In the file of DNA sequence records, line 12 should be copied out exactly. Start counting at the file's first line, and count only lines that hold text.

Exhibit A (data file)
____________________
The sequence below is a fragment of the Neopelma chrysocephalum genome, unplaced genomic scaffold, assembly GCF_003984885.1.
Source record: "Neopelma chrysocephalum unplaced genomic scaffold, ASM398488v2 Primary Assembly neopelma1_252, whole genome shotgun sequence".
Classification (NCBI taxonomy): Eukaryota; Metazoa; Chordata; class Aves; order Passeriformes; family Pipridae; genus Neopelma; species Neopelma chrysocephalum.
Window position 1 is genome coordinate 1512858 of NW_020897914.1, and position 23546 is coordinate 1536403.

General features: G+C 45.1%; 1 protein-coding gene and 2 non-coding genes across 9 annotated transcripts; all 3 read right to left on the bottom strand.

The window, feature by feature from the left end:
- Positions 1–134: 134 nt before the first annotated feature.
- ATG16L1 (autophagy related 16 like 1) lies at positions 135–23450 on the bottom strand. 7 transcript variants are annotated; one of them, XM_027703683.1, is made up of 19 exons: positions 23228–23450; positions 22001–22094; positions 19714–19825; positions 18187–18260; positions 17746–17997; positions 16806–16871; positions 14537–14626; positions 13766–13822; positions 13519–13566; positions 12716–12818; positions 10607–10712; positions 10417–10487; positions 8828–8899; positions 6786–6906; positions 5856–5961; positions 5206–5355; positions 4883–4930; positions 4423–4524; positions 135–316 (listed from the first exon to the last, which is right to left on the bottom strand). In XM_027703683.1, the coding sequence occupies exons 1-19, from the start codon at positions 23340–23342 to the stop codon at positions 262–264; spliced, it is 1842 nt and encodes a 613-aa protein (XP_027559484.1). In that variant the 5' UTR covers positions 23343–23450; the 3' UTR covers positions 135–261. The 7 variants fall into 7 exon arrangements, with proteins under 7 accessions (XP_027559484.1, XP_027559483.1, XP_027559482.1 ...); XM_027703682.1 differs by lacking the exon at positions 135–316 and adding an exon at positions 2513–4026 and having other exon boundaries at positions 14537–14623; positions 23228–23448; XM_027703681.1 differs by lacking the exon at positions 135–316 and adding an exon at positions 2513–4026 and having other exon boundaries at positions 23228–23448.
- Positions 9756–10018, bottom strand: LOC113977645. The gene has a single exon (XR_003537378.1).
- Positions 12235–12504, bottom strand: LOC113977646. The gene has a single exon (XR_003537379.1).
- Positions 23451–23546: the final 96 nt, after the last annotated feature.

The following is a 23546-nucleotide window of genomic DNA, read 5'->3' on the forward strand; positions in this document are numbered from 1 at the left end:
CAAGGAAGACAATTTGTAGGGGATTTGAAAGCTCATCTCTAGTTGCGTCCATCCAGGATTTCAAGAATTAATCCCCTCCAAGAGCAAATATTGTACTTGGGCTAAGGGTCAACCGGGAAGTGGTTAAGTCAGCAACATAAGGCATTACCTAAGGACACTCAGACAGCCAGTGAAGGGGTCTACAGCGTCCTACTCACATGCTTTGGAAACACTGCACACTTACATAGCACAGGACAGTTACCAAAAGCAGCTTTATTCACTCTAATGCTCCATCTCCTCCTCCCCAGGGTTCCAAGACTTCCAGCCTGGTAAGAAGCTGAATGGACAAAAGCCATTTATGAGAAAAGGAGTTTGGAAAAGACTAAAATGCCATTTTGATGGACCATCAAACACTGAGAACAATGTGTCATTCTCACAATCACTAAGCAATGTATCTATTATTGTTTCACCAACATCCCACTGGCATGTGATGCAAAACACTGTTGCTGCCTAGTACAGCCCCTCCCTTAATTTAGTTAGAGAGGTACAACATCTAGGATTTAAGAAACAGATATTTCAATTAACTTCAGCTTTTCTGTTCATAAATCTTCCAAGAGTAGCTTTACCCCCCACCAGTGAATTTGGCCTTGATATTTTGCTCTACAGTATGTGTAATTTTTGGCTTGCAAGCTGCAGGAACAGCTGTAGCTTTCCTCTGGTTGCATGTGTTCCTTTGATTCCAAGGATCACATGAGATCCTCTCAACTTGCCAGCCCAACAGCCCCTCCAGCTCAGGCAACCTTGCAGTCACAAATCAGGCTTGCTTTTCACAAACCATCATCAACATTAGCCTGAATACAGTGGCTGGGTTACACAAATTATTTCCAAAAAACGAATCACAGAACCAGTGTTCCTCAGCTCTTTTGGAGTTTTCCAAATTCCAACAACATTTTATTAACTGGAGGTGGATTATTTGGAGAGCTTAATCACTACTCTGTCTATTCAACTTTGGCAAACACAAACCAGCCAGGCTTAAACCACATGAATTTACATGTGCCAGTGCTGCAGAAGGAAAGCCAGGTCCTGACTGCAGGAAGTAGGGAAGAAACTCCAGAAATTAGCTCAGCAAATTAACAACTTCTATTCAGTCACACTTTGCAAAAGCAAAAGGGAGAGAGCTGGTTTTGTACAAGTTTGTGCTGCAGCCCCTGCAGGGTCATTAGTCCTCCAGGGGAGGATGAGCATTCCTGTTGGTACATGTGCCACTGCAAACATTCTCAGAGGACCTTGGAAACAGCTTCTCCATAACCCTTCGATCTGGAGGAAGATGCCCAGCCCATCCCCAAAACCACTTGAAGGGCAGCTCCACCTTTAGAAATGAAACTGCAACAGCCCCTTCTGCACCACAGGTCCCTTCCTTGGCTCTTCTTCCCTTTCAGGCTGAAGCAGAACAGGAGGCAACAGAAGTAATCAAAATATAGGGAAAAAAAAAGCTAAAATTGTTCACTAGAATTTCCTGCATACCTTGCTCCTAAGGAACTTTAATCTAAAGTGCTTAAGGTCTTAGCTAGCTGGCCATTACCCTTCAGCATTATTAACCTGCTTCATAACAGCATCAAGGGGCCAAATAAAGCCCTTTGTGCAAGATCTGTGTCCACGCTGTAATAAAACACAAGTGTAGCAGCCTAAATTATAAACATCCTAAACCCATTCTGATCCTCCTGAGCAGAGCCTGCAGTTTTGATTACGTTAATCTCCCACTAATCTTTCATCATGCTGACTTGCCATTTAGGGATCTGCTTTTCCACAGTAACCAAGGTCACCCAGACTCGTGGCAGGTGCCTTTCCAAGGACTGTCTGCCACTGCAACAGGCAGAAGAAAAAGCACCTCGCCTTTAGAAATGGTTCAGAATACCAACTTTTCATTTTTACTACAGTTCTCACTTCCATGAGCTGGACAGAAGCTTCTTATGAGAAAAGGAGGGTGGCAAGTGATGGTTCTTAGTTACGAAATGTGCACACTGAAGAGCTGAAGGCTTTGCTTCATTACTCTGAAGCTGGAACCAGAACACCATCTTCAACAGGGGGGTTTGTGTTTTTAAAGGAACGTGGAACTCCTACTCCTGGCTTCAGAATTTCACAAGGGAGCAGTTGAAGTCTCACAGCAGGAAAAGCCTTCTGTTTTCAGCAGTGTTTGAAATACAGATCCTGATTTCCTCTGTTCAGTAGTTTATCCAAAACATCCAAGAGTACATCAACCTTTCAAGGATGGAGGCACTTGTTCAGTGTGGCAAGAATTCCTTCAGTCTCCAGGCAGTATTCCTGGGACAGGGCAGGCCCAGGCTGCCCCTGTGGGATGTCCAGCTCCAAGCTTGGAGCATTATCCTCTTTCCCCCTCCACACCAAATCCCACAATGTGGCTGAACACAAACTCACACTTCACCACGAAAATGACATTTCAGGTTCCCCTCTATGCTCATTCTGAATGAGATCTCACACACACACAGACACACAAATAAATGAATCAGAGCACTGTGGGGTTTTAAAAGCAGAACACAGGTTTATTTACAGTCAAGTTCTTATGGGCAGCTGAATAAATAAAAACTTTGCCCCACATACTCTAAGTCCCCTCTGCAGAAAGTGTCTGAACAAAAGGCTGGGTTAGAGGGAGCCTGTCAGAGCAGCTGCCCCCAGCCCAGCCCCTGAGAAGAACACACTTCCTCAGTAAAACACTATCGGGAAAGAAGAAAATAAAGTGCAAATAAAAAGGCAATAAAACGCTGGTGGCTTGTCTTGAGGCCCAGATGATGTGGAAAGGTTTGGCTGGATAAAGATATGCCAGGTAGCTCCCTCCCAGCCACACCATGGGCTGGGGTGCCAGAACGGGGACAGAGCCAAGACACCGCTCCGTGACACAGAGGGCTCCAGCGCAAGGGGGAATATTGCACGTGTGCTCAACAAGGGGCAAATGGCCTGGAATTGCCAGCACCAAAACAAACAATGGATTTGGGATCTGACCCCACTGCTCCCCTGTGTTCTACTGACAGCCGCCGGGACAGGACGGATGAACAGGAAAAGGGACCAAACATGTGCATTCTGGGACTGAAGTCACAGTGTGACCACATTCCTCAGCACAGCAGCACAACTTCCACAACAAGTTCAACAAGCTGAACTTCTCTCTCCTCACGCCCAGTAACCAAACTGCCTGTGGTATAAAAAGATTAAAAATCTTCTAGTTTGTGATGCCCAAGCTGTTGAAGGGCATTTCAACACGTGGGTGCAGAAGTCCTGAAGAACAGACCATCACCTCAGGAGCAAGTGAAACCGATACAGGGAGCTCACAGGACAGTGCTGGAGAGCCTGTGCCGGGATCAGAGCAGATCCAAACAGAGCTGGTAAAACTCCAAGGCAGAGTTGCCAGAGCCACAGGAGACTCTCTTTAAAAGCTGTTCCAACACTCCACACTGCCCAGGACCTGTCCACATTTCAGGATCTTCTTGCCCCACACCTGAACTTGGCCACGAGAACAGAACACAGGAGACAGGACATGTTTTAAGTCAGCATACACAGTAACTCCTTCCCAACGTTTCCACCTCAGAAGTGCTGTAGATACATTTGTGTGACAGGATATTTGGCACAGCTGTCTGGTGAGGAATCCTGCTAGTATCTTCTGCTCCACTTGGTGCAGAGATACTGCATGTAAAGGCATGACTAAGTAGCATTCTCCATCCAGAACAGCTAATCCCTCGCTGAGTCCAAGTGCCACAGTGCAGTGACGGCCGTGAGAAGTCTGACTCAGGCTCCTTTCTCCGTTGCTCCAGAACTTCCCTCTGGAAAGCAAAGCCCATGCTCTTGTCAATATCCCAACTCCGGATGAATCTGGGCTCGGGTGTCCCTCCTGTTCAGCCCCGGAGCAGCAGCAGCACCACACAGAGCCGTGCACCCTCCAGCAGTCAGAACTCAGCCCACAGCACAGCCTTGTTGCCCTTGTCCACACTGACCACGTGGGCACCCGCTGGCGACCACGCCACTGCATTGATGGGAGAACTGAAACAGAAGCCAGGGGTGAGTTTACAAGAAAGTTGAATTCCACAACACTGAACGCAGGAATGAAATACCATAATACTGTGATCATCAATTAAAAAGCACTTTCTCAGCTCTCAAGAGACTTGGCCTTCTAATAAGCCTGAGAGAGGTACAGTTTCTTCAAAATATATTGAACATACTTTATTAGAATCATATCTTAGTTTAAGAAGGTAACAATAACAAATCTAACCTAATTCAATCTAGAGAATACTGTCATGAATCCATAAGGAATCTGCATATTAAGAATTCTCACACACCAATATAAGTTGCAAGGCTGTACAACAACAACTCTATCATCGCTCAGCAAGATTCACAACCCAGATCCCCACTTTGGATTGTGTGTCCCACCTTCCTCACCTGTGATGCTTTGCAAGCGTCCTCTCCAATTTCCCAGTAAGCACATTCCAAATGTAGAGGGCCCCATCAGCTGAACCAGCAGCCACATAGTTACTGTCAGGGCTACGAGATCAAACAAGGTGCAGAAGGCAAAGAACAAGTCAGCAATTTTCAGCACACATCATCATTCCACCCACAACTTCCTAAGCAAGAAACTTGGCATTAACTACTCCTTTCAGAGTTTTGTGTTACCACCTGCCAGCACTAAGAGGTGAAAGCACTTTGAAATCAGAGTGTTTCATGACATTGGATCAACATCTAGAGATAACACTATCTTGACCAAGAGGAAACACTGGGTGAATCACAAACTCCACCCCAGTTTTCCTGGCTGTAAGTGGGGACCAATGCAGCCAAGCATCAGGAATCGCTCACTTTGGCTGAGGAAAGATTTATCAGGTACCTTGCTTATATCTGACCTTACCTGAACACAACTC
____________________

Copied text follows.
The following is a 23546-nucleotide window of genomic DNA, read 5'->3' on the forward strand; positions in this document are numbered from 1 at the left end: